One of the benefits of thoracoscopic surgical procedures is that it enables the appropriate positioning of a camera scope to view sites such as the posterior aspect of vessels that cannot be viewed during thoracotomy. Other benefits include the option for magnification and the fact that it allows finer manipulation because the forceps can be secured with the use of the port as a fulcrum. Furthermore, another benefit is that the endoscopic image is displayed on the monitor so that assistants and nurses can see the visual field with the surgeon.

To operate safely and with high precision, the assistant inserts 1–2 of these tools and applies traction to the lung to expand the visual field. It is important for the surgeon to use both hands during dissection. For example, if a surgeon inadvertently uses the left hand to apply traction, it would not be possible to perform a highly precise surgery because only the right hand would be available for this task. On another note, when using a two-dimensional (2D) monitor during thoracoscopic surgery, an understanding of the three-dimensional (3D) structures is difficult and the angle of forceps entry is limited. This is a disadvantage because it restricts dissection and suturing along a natural plane.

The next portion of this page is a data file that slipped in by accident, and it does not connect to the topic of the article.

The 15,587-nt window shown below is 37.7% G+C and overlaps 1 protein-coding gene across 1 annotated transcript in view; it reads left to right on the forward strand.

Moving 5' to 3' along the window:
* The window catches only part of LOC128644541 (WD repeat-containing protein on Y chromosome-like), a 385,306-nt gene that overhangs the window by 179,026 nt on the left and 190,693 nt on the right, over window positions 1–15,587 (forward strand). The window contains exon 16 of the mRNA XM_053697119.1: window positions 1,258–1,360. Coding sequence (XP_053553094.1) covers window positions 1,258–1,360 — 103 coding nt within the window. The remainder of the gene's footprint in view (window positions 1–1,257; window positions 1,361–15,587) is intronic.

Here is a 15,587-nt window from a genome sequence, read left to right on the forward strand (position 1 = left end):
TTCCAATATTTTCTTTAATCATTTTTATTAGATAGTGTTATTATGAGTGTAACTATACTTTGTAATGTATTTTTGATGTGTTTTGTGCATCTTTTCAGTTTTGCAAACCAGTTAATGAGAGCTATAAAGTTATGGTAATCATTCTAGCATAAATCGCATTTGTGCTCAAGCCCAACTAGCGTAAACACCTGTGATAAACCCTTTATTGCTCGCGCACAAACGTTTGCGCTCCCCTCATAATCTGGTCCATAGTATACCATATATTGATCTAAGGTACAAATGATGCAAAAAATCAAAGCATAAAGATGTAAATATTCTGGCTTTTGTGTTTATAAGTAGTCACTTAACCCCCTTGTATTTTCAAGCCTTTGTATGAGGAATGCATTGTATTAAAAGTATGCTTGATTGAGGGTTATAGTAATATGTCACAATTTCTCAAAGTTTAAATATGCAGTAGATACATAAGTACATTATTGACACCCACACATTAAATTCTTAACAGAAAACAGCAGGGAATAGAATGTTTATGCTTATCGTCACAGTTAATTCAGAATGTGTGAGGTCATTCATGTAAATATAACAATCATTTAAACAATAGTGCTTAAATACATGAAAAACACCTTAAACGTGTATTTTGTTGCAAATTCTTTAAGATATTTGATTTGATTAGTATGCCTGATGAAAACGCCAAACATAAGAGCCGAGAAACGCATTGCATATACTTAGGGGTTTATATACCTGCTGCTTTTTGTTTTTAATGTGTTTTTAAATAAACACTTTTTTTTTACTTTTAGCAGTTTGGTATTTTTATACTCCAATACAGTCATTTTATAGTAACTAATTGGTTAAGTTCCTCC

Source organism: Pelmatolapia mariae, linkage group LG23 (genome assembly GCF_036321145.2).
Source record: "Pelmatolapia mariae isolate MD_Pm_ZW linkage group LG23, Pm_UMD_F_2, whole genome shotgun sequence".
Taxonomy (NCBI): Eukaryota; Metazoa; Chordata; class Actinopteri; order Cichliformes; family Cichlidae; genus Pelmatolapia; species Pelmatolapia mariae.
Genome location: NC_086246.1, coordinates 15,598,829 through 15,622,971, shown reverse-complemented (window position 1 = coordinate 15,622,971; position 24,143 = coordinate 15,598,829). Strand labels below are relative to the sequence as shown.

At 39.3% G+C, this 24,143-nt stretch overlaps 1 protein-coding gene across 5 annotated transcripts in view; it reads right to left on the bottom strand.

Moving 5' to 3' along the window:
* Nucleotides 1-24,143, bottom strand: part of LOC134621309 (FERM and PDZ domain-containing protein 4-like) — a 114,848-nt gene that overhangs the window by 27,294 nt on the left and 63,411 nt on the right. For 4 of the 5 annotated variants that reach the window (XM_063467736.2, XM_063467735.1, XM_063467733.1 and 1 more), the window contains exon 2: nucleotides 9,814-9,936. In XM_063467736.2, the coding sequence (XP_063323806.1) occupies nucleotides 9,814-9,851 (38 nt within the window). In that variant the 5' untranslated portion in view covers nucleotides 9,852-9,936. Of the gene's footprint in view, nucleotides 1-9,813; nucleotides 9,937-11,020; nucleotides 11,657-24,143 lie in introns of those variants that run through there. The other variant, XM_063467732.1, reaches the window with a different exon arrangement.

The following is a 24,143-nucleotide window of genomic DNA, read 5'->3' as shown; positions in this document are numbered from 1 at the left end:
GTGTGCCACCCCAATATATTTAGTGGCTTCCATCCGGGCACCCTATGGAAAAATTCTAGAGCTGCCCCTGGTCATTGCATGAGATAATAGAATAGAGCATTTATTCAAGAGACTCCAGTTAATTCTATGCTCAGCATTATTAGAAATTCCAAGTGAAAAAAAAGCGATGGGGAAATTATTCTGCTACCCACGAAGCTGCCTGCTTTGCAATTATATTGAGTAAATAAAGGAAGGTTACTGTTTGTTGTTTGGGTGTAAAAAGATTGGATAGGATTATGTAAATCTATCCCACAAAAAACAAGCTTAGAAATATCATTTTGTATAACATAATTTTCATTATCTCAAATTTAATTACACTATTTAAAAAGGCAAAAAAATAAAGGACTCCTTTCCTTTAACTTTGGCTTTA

We started performing robot-assisted surgery from 2009. The advantages of this technique are the true 3D imaging with binocular vision and the high procedural accuracy and maneuverability afforded with the use of multi-articulated forceps. In particular, multi-articulated forceps in the thoracic cavity may be used to dissect along a natural plane; this is a major advantage compared with conventional VATS, in which tools can are directly operated. On the other hand, the disadvantages of robot-assisted surgery include being unable to depend on the sense of touch and the increased cost of medical treatment.